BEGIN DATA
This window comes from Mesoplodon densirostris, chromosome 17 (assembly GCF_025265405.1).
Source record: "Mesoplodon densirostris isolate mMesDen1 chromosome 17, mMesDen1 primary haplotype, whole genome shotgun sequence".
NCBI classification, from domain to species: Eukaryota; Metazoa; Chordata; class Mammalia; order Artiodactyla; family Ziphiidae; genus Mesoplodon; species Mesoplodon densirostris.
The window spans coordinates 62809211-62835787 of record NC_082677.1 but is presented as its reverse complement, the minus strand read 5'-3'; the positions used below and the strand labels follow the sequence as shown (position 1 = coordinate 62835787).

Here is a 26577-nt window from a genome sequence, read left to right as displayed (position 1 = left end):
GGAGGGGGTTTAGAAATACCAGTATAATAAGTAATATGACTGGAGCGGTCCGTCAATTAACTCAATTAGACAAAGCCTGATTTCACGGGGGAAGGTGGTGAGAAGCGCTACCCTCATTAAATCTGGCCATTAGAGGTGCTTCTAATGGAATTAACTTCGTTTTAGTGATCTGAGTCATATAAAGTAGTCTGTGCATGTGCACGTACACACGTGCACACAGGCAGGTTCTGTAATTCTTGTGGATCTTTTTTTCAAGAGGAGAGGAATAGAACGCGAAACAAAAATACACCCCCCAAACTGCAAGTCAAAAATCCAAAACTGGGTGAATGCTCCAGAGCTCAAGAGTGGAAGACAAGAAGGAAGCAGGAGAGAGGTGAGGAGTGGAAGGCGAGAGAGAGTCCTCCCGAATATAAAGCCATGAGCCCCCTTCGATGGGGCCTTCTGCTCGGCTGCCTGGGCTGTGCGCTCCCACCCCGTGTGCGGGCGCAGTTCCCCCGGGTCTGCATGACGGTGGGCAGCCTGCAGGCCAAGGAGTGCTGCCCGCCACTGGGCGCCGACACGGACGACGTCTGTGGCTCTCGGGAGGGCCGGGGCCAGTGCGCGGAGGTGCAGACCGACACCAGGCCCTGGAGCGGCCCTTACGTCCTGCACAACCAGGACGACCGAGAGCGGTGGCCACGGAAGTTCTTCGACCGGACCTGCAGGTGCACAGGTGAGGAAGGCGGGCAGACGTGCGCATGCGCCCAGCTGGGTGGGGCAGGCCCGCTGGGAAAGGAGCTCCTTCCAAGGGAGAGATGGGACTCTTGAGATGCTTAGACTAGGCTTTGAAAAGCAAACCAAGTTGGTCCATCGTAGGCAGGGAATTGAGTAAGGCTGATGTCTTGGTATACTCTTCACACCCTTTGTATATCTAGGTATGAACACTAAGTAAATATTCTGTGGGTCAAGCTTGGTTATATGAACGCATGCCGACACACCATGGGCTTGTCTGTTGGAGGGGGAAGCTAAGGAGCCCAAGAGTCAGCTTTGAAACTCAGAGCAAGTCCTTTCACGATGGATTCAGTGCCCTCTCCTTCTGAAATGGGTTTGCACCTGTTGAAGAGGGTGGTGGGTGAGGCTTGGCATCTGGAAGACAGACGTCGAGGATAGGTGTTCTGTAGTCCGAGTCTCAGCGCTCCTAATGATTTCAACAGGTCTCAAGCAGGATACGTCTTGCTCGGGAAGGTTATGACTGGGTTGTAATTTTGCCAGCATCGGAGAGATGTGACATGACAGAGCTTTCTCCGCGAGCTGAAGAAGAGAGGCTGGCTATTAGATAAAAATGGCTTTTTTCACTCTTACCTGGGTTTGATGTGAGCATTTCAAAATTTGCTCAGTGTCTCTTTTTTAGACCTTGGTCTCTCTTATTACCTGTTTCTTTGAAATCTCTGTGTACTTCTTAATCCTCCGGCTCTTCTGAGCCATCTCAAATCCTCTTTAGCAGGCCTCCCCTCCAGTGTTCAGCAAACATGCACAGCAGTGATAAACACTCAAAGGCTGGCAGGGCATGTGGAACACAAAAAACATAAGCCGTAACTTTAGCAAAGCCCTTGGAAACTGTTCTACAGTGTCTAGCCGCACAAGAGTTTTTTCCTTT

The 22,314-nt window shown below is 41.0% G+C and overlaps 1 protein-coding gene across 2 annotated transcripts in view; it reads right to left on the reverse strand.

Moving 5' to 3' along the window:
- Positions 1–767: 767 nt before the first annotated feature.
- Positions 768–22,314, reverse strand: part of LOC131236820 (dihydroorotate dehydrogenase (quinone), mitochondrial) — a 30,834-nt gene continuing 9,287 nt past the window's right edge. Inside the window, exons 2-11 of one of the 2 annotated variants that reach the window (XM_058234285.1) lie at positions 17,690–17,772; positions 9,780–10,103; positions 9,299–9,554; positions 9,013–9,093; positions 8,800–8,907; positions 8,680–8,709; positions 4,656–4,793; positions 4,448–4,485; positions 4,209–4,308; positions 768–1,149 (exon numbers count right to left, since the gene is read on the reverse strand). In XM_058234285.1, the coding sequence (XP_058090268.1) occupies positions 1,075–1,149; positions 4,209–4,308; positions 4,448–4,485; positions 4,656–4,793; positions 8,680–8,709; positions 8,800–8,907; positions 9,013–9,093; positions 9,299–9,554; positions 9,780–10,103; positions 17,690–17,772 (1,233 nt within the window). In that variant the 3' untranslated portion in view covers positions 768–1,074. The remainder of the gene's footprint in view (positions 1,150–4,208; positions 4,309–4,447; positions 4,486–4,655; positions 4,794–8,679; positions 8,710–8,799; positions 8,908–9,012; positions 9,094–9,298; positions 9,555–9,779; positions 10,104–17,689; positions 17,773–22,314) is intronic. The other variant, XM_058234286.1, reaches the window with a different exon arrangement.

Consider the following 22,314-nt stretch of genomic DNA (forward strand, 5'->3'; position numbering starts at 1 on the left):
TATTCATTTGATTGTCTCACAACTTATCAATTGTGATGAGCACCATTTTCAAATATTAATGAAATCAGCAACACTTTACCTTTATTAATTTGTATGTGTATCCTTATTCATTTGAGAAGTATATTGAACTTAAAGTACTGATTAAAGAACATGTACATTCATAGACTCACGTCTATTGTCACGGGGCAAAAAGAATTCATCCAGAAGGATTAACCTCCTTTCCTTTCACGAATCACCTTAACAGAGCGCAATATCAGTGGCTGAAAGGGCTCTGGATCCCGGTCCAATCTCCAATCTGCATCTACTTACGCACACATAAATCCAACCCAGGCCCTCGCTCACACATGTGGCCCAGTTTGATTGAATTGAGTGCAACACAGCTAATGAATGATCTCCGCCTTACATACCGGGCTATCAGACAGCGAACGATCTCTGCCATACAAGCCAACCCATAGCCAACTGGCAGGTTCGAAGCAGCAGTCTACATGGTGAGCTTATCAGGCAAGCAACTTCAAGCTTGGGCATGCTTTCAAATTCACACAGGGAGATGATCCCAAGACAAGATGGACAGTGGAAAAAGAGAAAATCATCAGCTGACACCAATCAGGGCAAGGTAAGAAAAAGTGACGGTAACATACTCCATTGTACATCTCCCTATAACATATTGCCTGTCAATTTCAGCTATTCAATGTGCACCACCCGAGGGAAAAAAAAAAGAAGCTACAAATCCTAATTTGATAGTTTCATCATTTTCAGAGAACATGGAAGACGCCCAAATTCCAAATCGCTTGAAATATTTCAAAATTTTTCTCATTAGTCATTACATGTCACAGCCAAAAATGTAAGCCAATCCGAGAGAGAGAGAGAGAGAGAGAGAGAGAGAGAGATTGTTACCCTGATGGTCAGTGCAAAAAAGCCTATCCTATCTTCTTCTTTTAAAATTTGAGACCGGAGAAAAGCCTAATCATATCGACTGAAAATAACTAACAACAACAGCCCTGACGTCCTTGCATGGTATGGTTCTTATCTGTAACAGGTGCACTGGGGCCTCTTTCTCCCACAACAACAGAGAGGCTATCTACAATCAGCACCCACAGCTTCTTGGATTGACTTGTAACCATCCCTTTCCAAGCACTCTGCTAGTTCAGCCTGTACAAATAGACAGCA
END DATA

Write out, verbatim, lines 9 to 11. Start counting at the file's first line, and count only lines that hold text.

- Positions 1–767: 767 nt before the first annotated feature.
- Positions 768–22,314, reverse strand: part of LOC131236820 (dihydroorotate dehydrogenase (quinone), mitochondrial) — a 30,834-nt gene continuing 9,287 nt past the window's right edge. Inside the window, exons 2-11 of one of the 2 annotated variants that reach the window (XM_058234285.1) lie at positions 17,690–17,772; positions 9,780–10,103; positions 9,299–9,554; positions 9,013–9,093; positions 8,800–8,907; positions 8,680–8,709; positions 4,656–4,793; positions 4,448–4,485; positions 4,209–4,308; positions 768–1,149 (exon numbers count right to left, since the gene is read on the reverse strand). In XM_058234285.1, the coding sequence (XP_058090268.1) occupies positions 1,075–1,149; positions 4,209–4,308; positions 4,448–4,485; positions 4,656–4,793; positions 8,680–8,709; positions 8,800–8,907; positions 9,013–9,093; positions 9,299–9,554; positions 9,780–10,103; positions 17,690–17,772 (1,233 nt within the window). In that variant the 3' untranslated portion in view covers positions 768–1,074. The remainder of the gene's footprint in view (positions 1,150–4,208; positions 4,309–4,447; positions 4,486–4,655; positions 4,794–8,679; positions 8,710–8,799; positions 8,908–9,012; positions 9,094–9,298; positions 9,555–9,779; positions 10,104–17,689; positions 17,773–22,314) is intronic. The other variant, XM_058234286.1, reaches the window with a different exon arrangement.

Consider the following 22,314-nt stretch of genomic DNA (forward strand, 5'->3'; position numbering starts at 1 on the left):